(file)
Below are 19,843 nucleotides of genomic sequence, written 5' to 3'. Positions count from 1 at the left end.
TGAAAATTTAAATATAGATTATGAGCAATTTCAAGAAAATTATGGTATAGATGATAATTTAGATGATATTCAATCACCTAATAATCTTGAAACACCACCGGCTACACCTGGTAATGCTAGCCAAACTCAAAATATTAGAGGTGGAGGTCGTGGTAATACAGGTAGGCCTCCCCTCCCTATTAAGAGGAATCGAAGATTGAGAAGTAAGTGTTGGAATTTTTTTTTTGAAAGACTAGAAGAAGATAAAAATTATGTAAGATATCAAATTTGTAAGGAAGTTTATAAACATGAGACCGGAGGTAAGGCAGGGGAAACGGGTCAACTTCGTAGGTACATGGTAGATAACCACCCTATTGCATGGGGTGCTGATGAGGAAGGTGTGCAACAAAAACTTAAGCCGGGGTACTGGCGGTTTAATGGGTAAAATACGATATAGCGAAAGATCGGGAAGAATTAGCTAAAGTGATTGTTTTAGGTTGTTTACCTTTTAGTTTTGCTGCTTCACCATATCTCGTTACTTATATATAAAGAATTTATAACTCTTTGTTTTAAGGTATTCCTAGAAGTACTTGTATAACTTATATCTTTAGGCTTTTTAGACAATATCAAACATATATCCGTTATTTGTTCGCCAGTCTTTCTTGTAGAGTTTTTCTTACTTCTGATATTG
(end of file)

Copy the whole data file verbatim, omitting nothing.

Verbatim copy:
Below are 19,843 nucleotides of genomic sequence, written 5' to 3'. Positions count from 1 at the left end.
TGAAAATTTAAATATAGATTATGAGCAATTTCAAGAAAATTATGGTATAGATGATAATTTAGATGATATTCAATCACCTAATAATCTTGAAACACCACCGGCTACACCTGGTAATGCTAGCCAAACTCAAAATATTAGAGGTGGAGGTCGTGGTAATACAGGTAGGCCTCCCCTCCCTATTAAGAGGAATCGAAGATTGAGAAGTAAGTGTTGGAATTTTTTTTTTGAAAGACTAGAAGAAGATAAAAATTATGTAAGATATCAAATTTGTAAGGAAGTTTATAAACATGAGACCGGAGGTAAGGCAGGGGAAACGGGTCAACTTCGTAGGTACATGGTAGATAACCACCCTATTGCATGGGGTGCTGATGAGGAAGGTGTGCAACAAAAACTTAAGCCGGGGTACTGGCGGTTTAATGGGTAAAATACGATATAGCGAAAGATCGGGAAGAATTAGCTAAAGTGATTGTTTTAGGTTGTTTACCTTTTAGTTTTGCTGCTTCACCATATCTCGTTACTTATATATAAAGAATTTATAACTCTTTGTTTTAAGGTATTCCTAGAAGTACTTGTATAACTTATATCTTTAGGCTTTTTAGACAATATCAAACATATATCCGTTATTTGTTCGCCAGTCTTTCTTGTAGAGTTTTTCTTACTTCTGATATTG